• These collars are not in the way if the kitty must use the litter pan. However, cats must clean their hinnies after using the litter pan, and they cannot do this hygiene, so I would remove the collar under observation.
  • Licking helps the cat to remove some of the stress of wearing this dreaded collar.
  • Cats do not adjust to confinement well, and an E-collar confines them, so they will lick the collar to death trying to get it off.

If you remove the collar at mealtimes, for drinking, and litter pan use, do this only if you can stay with your cat to observe them, making sure they leave the wound area alone.

How to Stop My Cat from Licking the Inside of Their Cone? 

Your vet will tell you how long your cat needs to wear a collar. You should follow your doctor’s recommendations for a speedy recovery. You must remain vigilant, ensuring your cat drinks sufficient water and continues to eat.

Drinking avoids dehydration, and eating adequate amounts of foods helps with the healing process. Cats do adjust to eating and drinking with cones. Cats do not seem to have a problem sleeping with a collar on.

  • If your kitty is still having problems, you could try to raise its water and food bowls, making them easier to reach.
  • I never worried about trying to think of ways to stop my cat from licking the inside of their cone. It was bad enough that they had to wear the cone. My cat was not hurting itself, nor could they damage the cone by licking it. I simply let them lick away, but I did try some interventions to help deter the licking.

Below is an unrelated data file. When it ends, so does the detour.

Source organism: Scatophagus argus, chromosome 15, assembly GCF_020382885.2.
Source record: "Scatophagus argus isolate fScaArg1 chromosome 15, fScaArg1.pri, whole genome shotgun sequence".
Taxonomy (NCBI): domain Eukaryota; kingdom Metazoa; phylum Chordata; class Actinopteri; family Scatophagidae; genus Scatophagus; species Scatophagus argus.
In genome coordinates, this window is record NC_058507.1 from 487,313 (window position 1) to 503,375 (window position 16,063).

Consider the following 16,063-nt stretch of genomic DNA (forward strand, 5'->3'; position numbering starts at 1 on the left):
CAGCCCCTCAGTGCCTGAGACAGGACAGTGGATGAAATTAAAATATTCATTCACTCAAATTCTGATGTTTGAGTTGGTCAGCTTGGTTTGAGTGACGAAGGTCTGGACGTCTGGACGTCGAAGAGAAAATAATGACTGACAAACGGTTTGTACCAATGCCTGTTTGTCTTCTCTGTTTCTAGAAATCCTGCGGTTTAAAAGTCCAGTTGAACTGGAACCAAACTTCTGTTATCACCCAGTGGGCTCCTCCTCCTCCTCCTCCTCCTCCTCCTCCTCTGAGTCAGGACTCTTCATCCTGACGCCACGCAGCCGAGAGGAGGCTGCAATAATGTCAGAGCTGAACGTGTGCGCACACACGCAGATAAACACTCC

• If your cat enjoys a bit of catnip, ensure they get a bit more while in the collar. Catnip may help to relax your cat and accept the collar quicker.
  • If your cat is prone to going outside, please never let them outside until its wounds are completely healed. And never let your cat outside with a collar in place; this is dangerous.
  • I feel that trying to keep your cat from licking the inside of its cone is yet one more confinement they do not need.
  • Cats love to go outside and nibble on grass which is also soothing to the stomach. You could purchase a cat grass plant and a fresh catnip plant. Place the cat grass in an easy-to-reach place to nibble on at will. Allow your cat to nibble on the catnip plant at intervals during the day.

I never sit out a catnip plant because my cats tear it apart and will shake it apart, getting dirt all over the floor. I give them the catnip plant under supervision. I may break off a few leaves for them to eat as a treat and then put the plant where they cannot get it.

Cone Alternatives

If the cone your cat is wearing is making life highly miserable for the kitty, it cannot get used to wearing the collar and seems to lick the inside constantly; talk with your vet about an alternative.

Some alternatives to wearing a cat collar are as follows. Your vet may have some for sale or you can search for these on Amazon. It is wise to speak to your vet before surgery to see what they recommend if the collar does not work well. Have an alternative on hand.

You must look at the pros and cons of each of these alternatives and use caution. Do your research and talk it over with your vet.

  • BiteNot Collar
  • ProCollar Premium Collar
  • Kong EZ Soft Collar
  • The Comfier
  • The Boobooloon
  • Optivison/Novaguard
  • Soft Fabric E-Collar